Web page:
William Cline, a senior fellow at two US thinktanks, the Institute of International Finance and the Centre for Global Development, made the argument in his book, Trade Policy and Global Poverty.

Much of the gains, the economist says, would come from agricultural liberalisation - allowing poorer nations to have greater access to sell their goods in wealthier countries.

Such a move would provide long-term economic benefits of some $200 billion a year to developing countries.

About $100 billion of the gains would come from removal of trade barriers from the industrialised countries - or about twice as much as foreign aid from rich to poor countries, he noted.

Significance of agriculture

Agriculture remains a key point of contention in the World Trade Organisation's Doha Round of global trade talks, which have been stalled, with developing countries accusing the richer nations of protectionism.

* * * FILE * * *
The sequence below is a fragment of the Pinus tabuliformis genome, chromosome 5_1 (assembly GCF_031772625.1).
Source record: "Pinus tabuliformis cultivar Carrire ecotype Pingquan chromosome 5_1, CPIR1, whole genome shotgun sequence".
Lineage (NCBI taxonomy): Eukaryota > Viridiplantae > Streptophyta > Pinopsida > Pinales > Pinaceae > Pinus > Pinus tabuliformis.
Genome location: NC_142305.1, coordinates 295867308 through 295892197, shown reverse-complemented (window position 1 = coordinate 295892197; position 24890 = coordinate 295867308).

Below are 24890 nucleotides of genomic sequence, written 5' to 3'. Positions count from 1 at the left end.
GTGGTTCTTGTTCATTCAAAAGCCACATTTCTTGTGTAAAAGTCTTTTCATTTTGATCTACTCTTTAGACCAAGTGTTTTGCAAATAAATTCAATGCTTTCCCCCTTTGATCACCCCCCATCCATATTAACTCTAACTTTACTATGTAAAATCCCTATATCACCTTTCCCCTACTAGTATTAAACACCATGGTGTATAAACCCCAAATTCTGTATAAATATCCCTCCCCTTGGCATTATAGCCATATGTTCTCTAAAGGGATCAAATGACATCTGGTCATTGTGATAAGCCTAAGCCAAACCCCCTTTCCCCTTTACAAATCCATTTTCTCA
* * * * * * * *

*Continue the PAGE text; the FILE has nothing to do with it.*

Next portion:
Cline contends that elimination of agricultural tariffs and subsidies would boost global food prices, because it would limit overproduction.

Poor farmers would gain from this, but urban poor would be hurt by higher food prices. However he argues that three-fourths of the world's three billion poor people are located in rural areas.

In order to move the Doha Round forward, Cline offers a two-part policy recommendation: phased multilateral liberalisation, with the complete removal of protection in industrial countries and a deep reduction in protection by at least middle-income developing countries; and an extra benefits for "at risk" countries - the poorest, through immediate free market access combined with tax breaks for direct foreign investment.